Police officer Angel Morelli was on a mission to save teens from a local drug ring. Posing as a high school student, Angel never expected to fall in love with her history teacher, handsome green-eyed Jake Weston. Suddenly, keeping her identity a secret was pure torture!
Though a devoted teacher, Jake carried around grief that made him bury his faith. But strange things began to happen when Angel walked into his classroom. He soon discovered that she wasn't a student at all! Stranger still, this spunky woman made him believe in happiness again. Would she be the answer to his secret prayers?
A quick, pleasant "fluffy" read without much substance. Has a sequel, Judging Sara.
Heartwarming inspirational romance. New book.
This is a neat story about Angel Morelli on a mission to save teens from a local drug ring. Posing as a high school student, Angel never expected to fall in love with her history teacher, handsome green-eyed Jake Weston. Suddenly , keeping her identity a secret was pure torture!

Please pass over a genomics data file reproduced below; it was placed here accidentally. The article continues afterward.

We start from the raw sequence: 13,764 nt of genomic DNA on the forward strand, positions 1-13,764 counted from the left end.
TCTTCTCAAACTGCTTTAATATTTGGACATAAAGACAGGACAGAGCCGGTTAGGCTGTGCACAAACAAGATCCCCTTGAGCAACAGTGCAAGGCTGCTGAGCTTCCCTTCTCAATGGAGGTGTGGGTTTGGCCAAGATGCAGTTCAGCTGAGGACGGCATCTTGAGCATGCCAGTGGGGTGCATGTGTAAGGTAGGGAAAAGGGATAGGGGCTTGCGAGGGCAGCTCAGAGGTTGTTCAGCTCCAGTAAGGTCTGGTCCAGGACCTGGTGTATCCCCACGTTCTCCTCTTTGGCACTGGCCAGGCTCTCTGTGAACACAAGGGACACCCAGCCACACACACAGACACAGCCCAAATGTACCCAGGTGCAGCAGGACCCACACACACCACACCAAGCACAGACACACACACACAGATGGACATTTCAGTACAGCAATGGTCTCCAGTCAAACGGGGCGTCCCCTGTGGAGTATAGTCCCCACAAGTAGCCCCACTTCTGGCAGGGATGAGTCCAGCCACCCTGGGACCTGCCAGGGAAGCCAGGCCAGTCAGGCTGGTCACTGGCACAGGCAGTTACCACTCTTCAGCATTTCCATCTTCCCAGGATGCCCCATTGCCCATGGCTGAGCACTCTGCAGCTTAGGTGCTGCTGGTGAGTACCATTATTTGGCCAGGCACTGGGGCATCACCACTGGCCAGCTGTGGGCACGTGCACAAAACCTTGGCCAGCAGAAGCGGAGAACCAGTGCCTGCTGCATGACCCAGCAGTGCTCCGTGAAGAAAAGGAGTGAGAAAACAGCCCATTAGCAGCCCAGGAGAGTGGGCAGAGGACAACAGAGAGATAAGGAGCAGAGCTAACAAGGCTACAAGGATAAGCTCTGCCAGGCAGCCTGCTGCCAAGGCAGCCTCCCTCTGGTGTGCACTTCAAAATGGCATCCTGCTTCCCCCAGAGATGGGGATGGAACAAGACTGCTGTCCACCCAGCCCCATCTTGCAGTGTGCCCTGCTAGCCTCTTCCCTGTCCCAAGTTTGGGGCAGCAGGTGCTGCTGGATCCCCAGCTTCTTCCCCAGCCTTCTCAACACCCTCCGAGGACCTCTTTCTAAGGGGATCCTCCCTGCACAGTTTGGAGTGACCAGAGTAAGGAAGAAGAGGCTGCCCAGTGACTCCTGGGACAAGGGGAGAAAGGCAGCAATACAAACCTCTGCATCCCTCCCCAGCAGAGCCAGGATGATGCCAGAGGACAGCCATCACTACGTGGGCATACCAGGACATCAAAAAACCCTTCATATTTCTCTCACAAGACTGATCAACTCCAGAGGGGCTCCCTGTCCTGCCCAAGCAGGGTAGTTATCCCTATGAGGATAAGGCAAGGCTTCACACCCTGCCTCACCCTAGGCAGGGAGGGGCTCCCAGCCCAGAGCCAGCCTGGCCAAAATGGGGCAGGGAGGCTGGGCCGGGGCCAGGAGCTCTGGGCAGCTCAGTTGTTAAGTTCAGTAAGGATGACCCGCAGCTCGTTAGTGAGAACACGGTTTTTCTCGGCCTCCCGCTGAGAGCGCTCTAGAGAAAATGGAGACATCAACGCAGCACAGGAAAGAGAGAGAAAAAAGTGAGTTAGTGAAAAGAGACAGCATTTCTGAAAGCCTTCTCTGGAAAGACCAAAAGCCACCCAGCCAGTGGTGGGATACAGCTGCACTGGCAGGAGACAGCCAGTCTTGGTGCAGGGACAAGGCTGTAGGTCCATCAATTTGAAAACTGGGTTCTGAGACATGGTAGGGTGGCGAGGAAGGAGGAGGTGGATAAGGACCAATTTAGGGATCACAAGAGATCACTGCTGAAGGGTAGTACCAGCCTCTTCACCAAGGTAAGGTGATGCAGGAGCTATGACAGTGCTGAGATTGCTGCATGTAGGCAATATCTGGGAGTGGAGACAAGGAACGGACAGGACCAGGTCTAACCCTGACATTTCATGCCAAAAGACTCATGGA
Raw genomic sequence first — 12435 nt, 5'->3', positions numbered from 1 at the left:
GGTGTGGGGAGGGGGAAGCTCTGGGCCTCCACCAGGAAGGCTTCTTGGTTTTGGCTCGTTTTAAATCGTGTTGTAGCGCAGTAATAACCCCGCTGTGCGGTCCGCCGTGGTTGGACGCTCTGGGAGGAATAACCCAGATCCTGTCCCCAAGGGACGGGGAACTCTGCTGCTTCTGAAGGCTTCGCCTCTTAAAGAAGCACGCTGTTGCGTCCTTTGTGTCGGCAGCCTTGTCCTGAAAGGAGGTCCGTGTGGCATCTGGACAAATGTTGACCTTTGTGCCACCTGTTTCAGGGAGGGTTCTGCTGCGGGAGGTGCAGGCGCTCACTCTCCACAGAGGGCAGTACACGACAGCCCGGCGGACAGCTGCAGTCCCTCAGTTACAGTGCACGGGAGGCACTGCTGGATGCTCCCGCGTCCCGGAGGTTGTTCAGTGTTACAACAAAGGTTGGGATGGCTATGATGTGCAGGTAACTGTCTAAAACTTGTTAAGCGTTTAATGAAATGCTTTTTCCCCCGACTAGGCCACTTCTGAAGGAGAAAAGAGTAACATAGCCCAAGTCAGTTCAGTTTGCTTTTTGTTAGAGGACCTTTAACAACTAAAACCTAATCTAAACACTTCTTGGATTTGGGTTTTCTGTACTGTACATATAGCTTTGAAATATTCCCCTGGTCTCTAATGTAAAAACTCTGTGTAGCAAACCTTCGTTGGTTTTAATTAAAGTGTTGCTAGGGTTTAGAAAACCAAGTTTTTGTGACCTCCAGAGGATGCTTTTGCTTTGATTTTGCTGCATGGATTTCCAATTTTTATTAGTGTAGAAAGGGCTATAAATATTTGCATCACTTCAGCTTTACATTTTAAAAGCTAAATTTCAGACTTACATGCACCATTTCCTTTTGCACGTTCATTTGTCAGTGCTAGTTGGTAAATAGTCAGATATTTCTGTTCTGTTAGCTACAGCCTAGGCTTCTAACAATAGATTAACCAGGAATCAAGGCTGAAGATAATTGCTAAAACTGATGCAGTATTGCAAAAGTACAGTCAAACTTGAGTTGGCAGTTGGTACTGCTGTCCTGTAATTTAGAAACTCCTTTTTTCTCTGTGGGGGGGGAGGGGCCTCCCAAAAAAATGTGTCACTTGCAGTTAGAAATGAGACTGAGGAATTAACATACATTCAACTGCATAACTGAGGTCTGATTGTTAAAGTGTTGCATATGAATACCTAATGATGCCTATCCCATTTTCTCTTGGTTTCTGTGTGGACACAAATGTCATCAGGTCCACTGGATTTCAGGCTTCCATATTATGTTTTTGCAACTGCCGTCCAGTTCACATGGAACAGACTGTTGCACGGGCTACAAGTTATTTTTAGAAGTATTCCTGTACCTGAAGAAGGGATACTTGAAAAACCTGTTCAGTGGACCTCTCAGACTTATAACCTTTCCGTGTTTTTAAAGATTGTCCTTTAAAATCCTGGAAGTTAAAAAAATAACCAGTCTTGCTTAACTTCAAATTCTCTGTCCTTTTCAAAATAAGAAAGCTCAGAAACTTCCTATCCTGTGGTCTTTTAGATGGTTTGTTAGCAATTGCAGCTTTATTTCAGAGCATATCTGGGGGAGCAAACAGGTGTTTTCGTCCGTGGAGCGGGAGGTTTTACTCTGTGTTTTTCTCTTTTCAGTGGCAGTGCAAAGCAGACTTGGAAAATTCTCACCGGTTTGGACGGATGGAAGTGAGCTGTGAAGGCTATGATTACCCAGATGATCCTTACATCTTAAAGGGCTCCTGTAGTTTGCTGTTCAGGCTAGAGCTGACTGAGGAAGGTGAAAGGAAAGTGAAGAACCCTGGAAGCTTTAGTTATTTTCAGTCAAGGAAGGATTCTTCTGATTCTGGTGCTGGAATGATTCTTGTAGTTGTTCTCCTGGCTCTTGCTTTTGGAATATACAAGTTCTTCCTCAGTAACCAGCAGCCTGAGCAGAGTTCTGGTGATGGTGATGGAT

Undercover police officer Angel Morelli is investigating a drug ring but she's hit a snag: she's fallen head over heels for her handsome history teacher, Jake Weston, who's shaping up as a prime suspect in the investigation. Jake has noticed Angel as well, and wonders if she's the one who can make him believe in happy endings.
The book also features Sal Tucci (aka the Crow), who is also featured in her novel "Judging Sara". Sal and Angel are working together. There's usually one nonbeliever and this time it's Jake's on-again, off-again girlfriend Amanda.
Rutledge does create some two-dimensional characters here, but Amanda is a one-dimensional atheistic character who doesn't really do much. Her plot involves the trafficking of meth in a small suburban town and her handling of this subject is good. There's a terrific subplot on the subject of forgiveness that's interwoven with the drug ring plot and is also handled very well.
The "age difference" between Jake and Angel is amusing at first. However, I grew up with a Christian girl who, at 19, married a 27 year old, so it didn't seem that farfetched to me. It only seems odd from the teacher/student perspective.